MONROE, CT — An illegal rock crushing operation damaged wetlands and left a massive hole on 72 acres of industrial land in the Pepper Street Business Park. Now, after a year of meetings and a marathon of hearings in which environmental experts clashed over the best way to restore the wetlands and make the site viable for development again, the new owners are right back where they started.
The Inland Wetlands Commission will soon vote on a motion to deny the application for 64 Cambridge and 4 Independence drives.
The owners also have a plan before the Planning and Zoning Commission, but Town Planner Rick Schultz says state statutes require the commission to deny it without a wetlands approval.
“How often does someone walk into a town and offer to solve a problem caused by others?” said Arnold Karp, managing partner of the two LLCs that own the properties.
Astro Land Holdings LLC and Spacely Land Holdings LLC purchased the properties in May of 2019.
Karp’s proposal was to bring in 980,000 cubic yards of material to fill in the huge hole, rehydrate and restore damaged wetlands, and to construct a small office building.
Among the reasons the Inland Wetlands Commission will vote on a motion to deny the proposal is that their own expert, Russell Dirienzo, a licensed environmental professional, said the plan to restore the damaged wetlands had only a small chance of succeeding.
Other seasons given by commissioners are that the application is incomplete, that there should have been separate applications for remediation of the wetlands and development, and that a plan to pump water from a bedrock well to rehydrate wetlands “lacked sufficient detail.”
There is a belief among some commissioners that the massive filling operation, which would take at least 10 years, is not necessary, so the amount of fill could be reduced.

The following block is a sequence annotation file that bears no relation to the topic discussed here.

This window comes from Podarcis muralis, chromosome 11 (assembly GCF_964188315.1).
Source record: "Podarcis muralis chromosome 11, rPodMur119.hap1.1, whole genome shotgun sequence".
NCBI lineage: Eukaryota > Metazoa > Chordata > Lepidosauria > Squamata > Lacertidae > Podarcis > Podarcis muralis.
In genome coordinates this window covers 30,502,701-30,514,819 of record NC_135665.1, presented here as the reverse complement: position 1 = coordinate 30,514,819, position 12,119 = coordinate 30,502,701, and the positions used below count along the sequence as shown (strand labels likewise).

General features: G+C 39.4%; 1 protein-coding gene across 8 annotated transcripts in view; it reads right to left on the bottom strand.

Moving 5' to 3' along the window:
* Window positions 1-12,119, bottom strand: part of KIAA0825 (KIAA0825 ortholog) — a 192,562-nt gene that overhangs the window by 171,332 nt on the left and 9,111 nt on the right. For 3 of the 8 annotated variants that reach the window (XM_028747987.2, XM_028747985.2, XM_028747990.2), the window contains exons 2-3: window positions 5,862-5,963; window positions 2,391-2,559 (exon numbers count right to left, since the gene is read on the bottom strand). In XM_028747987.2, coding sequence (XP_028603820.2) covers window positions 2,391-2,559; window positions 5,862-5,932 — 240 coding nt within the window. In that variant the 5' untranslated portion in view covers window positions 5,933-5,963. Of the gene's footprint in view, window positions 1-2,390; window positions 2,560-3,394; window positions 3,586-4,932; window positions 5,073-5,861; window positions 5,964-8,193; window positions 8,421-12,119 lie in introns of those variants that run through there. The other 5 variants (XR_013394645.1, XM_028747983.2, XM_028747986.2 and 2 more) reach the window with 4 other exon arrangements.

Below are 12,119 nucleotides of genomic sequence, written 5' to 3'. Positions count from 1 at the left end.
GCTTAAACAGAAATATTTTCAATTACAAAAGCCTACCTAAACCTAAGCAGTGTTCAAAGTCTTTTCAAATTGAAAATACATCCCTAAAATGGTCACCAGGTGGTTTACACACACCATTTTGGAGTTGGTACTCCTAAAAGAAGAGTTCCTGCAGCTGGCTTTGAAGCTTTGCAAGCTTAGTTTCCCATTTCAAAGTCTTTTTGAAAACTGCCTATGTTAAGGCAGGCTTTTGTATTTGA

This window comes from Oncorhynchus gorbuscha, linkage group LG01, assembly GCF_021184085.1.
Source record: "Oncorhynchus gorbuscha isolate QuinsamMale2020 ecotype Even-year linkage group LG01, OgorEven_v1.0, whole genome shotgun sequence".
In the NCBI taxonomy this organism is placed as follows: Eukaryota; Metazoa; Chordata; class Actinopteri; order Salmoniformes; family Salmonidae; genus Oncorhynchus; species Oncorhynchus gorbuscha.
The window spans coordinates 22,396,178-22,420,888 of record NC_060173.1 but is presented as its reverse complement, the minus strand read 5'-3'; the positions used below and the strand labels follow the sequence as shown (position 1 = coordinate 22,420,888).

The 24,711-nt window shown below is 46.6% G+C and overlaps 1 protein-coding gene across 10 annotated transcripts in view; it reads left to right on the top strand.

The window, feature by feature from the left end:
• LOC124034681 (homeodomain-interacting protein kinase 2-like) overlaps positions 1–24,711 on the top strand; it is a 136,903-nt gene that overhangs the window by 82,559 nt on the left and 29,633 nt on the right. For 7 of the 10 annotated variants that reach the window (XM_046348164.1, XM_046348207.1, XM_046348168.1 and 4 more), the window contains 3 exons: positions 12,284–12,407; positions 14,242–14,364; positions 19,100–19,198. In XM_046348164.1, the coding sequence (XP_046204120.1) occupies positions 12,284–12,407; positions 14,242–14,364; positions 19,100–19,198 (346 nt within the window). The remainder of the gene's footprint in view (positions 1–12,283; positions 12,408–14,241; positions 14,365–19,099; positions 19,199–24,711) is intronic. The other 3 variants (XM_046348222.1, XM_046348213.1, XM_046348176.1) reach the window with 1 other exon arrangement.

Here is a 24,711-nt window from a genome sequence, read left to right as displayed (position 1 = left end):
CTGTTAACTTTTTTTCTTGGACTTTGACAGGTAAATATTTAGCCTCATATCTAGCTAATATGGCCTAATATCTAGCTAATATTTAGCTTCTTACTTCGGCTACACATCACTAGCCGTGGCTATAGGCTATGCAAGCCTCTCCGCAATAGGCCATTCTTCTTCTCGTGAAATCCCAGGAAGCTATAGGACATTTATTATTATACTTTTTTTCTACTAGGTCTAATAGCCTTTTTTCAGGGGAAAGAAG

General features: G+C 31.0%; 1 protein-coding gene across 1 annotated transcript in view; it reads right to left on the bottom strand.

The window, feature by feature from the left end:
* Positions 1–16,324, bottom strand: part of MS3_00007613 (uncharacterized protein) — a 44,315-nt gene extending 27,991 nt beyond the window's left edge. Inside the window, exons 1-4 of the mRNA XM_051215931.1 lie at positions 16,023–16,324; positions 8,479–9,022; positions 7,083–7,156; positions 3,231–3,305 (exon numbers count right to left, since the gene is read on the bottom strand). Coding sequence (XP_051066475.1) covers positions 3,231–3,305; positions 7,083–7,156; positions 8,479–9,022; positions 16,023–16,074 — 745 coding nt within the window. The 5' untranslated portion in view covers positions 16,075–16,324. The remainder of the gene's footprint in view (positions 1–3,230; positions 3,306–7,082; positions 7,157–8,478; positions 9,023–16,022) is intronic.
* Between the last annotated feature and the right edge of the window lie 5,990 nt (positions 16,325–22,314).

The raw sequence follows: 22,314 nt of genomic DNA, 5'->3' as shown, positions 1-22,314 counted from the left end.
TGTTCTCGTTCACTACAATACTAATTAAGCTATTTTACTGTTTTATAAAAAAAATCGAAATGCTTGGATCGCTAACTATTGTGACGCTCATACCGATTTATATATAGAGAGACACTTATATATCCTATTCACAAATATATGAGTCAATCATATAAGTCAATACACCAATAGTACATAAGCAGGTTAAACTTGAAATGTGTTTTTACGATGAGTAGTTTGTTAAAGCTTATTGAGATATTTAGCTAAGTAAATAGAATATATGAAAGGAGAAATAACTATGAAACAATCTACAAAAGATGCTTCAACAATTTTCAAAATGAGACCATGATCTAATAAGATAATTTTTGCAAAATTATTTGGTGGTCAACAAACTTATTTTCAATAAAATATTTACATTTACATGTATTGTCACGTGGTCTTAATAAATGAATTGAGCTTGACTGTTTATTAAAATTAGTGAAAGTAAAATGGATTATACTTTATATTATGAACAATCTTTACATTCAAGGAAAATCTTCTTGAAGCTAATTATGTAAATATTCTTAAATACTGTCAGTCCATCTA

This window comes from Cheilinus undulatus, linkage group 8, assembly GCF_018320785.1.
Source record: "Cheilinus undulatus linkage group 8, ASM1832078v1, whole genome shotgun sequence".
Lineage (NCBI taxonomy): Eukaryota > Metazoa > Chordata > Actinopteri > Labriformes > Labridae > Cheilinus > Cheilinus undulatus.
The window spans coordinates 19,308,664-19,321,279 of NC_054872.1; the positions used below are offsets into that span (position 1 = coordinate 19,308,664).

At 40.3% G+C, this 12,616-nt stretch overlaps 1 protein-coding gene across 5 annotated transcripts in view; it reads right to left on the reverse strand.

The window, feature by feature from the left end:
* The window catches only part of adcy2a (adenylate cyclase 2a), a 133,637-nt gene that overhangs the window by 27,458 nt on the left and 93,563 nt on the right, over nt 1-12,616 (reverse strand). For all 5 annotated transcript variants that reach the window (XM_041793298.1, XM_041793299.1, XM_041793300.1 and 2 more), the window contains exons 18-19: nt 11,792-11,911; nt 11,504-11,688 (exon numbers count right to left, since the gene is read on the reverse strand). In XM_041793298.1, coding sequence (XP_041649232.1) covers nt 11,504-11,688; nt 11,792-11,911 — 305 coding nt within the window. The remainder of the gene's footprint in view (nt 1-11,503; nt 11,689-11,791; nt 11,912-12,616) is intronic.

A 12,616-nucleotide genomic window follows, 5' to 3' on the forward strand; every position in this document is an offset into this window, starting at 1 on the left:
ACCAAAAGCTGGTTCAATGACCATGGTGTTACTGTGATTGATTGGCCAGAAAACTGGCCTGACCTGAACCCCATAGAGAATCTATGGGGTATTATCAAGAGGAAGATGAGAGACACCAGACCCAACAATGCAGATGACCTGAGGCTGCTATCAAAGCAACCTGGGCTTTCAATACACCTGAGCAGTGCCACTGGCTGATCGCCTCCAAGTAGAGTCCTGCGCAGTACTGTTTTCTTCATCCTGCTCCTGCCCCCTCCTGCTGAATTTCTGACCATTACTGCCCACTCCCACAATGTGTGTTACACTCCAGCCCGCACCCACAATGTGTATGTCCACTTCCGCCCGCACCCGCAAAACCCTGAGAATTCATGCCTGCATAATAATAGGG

Karp pointed out how Dirienzo also said he did not believe the proposal would harm the wetlands. Karp said his experts were optimistic the plan would work, so he reasoned, if it posed no threat to the wetlands, why not try it?
“We were in front of them for six months,” Karp said. “It would have been nice to know they didn’t like that concept of rehydrating the wetlands. If we put water into the vernal pool and it didn’t work, in two years they could have told us, ‘it’s not working you have to do something else.'”
The denial will be without prejudice, meaning the owners can come back with a new application.
“By delaying us from doing anything, all it does it make a problem go from bad to worse,” Karp said.
If the plan was approved, Paul Stone, chief financial officer of the LLCs, said they could have been rehydrating the wetlands this spring, but now the best they can hope for is the spring or summer of 2022.
‘Happy’ over denial
Not everyone is unhappy over the news of the impending denial.
Peter Metropoulos, a neighboring property owner who has expressed concerns over environmental and groundwater impacts to his land, totaling over 100 acres, had filed for intervenor status, hiring his own experts to scrutinize the proposal.
Karp and his experts accused Metropoulos of trying to delay the process.
“I’m happy that the application was denied last night, as I believe this application was simply an attempt by the applicant to obtain a backdoor permit for the operation of a commercial recycling/landfill facility in the town of Monroe,” Metropoulos said the day after the Jan. 12 wetlands hearing.
“We all know that the site was previously an over-excavated unpermitted quarry that officially closed as of January 2, 2019,” he said.
After purchasing the property in May of 2019, Metropoulos alleged that Karp immediately reopened the site as an unpermitted quarry, recycling center and landfill without any town input.
“He continued with the dynamiting of granite deposits, deepening and expanding the large craters to simply excavate virgin, natural material for sale,” Metropoulos said. “Mr. Karp also advertised the sale of this native material and posted fee schedules for the import of unprocessed construction demolition debris.”
Metropoulos sent The Sun the contractor price sheet from Rockhead LLC, Karp’s company, for the “Monroe Quarry – 64 Cambridge Drive.”
“We made the site safe,” Karp said, adding they “blasted a little” to make sure unsafe edges of ledge and rock would fall in.
While Karp says he needs to bring in fill to remediate the land, Metropoulos accuses him of bringing in a massive amount of construction debris, “of mostly unknown origin,” to the site for the purpose of collecting lucrative dumping fees.
“He claimed that all material imported was ‘certified clean fill,’ which is nothing more than a pleasant word to describe ‘construction solid waste,'” Metropoulos said. “This all occurred on top of a sensitive GAA watershed in an effort to fill in penetrations into the water table.”